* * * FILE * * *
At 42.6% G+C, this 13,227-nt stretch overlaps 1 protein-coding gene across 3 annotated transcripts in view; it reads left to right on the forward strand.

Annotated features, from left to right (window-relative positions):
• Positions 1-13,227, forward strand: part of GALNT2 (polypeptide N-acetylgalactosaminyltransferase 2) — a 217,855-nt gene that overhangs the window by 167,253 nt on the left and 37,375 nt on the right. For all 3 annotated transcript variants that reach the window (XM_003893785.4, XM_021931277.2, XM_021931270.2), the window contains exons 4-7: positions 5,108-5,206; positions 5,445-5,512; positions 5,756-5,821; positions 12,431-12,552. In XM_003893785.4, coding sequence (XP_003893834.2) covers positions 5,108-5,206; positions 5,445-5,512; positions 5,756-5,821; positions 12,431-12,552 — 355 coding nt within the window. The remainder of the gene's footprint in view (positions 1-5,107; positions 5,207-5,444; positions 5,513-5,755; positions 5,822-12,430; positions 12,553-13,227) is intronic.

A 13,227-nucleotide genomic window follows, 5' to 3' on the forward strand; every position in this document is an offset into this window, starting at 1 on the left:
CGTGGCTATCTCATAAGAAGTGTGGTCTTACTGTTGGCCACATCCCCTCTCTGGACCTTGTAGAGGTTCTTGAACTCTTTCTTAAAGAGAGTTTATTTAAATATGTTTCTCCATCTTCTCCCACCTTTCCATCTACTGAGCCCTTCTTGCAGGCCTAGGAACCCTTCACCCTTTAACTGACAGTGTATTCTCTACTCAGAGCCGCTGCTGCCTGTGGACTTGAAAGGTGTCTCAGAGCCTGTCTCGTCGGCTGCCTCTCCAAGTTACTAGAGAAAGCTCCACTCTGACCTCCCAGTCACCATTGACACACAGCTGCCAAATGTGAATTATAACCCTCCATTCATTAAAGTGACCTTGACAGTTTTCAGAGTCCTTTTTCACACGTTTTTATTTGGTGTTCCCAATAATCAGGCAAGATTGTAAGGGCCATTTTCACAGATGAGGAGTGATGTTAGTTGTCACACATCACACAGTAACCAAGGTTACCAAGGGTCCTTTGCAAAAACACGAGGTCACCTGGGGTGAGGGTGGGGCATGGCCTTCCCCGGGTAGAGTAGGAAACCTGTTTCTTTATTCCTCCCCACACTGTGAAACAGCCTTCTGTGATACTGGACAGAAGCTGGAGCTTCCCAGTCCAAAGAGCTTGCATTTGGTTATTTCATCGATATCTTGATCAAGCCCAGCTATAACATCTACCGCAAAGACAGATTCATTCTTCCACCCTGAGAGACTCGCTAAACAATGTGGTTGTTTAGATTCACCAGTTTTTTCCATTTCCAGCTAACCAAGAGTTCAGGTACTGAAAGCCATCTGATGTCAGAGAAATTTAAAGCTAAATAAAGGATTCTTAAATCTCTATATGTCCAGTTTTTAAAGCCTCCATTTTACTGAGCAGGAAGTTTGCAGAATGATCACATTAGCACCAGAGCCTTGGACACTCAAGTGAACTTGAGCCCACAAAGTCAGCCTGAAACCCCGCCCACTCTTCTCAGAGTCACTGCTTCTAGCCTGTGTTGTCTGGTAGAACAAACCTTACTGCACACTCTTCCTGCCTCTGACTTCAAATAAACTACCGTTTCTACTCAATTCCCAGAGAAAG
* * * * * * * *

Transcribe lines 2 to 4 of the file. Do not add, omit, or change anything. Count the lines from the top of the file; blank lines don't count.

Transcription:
Annotated features, from left to right (window-relative positions):
• Positions 1-13,227, forward strand: part of GALNT2 (polypeptide N-acetylgalactosaminyltransferase 2) — a 217,855-nt gene that overhangs the window by 167,253 nt on the left and 37,375 nt on the right. For all 3 annotated transcript variants that reach the window (XM_003893785.4, XM_021931277.2, XM_021931270.2), the window contains exons 4-7: positions 5,108-5,206; positions 5,445-5,512; positions 5,756-5,821; positions 12,431-12,552. In XM_003893785.4, coding sequence (XP_003893834.2) covers positions 5,108-5,206; positions 5,445-5,512; positions 5,756-5,821; positions 12,431-12,552 — 355 coding nt within the window. The remainder of the gene's footprint in view (positions 1-5,107; positions 5,207-5,444; positions 5,513-5,755; positions 5,822-12,430; positions 12,553-13,227) is intronic.

A 13,227-nucleotide genomic window follows, 5' to 3' on the forward strand; every position in this document is an offset into this window, starting at 1 on the left: